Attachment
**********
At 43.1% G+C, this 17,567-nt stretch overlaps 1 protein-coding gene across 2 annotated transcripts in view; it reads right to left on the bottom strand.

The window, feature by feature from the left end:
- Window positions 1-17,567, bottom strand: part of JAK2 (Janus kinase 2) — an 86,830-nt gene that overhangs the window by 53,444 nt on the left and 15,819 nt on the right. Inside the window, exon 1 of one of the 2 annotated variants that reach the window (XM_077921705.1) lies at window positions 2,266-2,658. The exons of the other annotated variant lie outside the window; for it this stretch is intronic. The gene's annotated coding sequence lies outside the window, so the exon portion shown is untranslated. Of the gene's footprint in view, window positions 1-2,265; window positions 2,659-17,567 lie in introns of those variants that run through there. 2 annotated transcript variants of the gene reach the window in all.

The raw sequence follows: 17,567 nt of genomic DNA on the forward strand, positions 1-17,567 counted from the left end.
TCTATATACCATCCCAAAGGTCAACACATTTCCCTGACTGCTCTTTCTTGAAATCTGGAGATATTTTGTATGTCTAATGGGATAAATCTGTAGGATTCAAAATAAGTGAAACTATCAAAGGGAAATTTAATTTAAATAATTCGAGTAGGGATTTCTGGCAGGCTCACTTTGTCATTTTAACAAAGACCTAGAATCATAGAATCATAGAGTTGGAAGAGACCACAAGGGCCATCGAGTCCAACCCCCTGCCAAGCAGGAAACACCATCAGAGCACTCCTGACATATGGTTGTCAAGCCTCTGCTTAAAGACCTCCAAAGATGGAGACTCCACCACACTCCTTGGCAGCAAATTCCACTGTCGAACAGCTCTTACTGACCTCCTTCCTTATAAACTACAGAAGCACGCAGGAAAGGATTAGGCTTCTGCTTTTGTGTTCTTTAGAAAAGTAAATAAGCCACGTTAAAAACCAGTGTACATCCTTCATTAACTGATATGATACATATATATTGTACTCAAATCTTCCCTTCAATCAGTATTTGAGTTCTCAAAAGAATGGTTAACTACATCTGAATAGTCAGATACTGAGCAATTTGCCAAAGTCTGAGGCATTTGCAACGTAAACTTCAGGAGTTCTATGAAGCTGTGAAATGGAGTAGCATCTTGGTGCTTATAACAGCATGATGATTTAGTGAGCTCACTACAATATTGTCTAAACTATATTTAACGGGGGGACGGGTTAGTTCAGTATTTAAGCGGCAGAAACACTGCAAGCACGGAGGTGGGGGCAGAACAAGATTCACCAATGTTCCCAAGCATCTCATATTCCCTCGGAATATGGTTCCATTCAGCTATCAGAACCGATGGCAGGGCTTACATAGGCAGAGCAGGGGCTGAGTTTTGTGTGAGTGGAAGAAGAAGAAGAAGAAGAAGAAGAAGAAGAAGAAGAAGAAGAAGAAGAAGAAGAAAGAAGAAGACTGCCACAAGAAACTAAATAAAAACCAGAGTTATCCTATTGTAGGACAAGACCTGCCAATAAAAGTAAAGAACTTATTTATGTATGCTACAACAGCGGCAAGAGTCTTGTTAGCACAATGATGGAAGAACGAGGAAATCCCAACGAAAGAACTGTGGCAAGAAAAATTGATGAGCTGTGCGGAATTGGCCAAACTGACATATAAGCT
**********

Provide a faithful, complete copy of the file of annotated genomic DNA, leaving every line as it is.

At 43.1% G+C, this 17,567-nt stretch overlaps 1 protein-coding gene across 2 annotated transcripts in view; it reads right to left on the bottom strand.

The window, feature by feature from the left end:
- Window positions 1-17,567, bottom strand: part of JAK2 (Janus kinase 2) — an 86,830-nt gene that overhangs the window by 53,444 nt on the left and 15,819 nt on the right. Inside the window, exon 1 of one of the 2 annotated variants that reach the window (XM_077921705.1) lies at window positions 2,266-2,658. The exons of the other annotated variant lie outside the window; for it this stretch is intronic. The gene's annotated coding sequence lies outside the window, so the exon portion shown is untranslated. Of the gene's footprint in view, window positions 1-2,265; window positions 2,659-17,567 lie in introns of those variants that run through there. 2 annotated transcript variants of the gene reach the window in all.

The raw sequence follows: 17,567 nt of genomic DNA on the forward strand, positions 1-17,567 counted from the left end.
TCTATATACCATCCCAAAGGTCAACACATTTCCCTGACTGCTCTTTCTTGAAATCTGGAGATATTTTGTATGTCTAATGGGATAAATCTGTAGGATTCAAAATAAGTGAAACTATCAAAGGGAAATTTAATTTAAATAATTCGAGTAGGGATTTCTGGCAGGCTCACTTTGTCATTTTAACAAAGACCTAGAATCATAGAATCATAGAGTTGGAAGAGACCACAAGGGCCATCGAGTCCAACCCCCTGCCAAGCAGGAAACACCATCAGAGCACTCCTGACATATGGTTGTCAAGCCTCTGCTTAAAGACCTCCAAAGATGGAGACTCCACCACACTCCTTGGCAGCAAATTCCACTGTCGAACAGCTCTTACTGACCTCCTTCCTTATAAACTACAGAAGCACGCAGGAAAGGATTAGGCTTCTGCTTTTGTGTTCTTTAGAAAAGTAAATAAGCCACGTTAAAAACCAGTGTACATCCTTCATTAACTGATATGATACATATATATTGTACTCAAATCTTCCCTTCAATCAGTATTTGAGTTCTCAAAAGAATGGTTAACTACATCTGAATAGTCAGATACTGAGCAATTTGCCAAAGTCTGAGGCATTTGCAACGTAAACTTCAGGAGTTCTATGAAGCTGTGAAATGGAGTAGCATCTTGGTGCTTATAACAGCATGATGATTTAGTGAGCTCACTACAATATTGTCTAAACTATATTTAACGGGGGGACGGGTTAGTTCAGTATTTAAGCGGCAGAAACACTGCAAGCACGGAGGTGGGGGCAGAACAAGATTCACCAATGTTCCCAAGCATCTCATATTCCCTCGGAATATGGTTCCATTCAGCTATCAGAACCGATGGCAGGGCTTACATAGGCAGAGCAGGGGCTGAGTTTTGTGTGAGTGGAAGAAGAAGAAGAAGAAGAAGAAGAAGAAGAAGAAGAAGAAGAAGAAGAAGAAGAAAGAAGAAGACTGCCACAAGAAACTAAATAAAAACCAGAGTTATCCTATTGTAGGACAAGACCTGCCAATAAAAGTAAAGAACTTATTTATGTATGCTACAACAGCGGCAAGAGTCTTGTTAGCACAATGATGGAAGAACGAGGAAATCCCAACGAAAGAACTGTGGCAAGAAAAATTGATGAGCTGTGCGGAATTGGCCAAACTGACATATAAGCT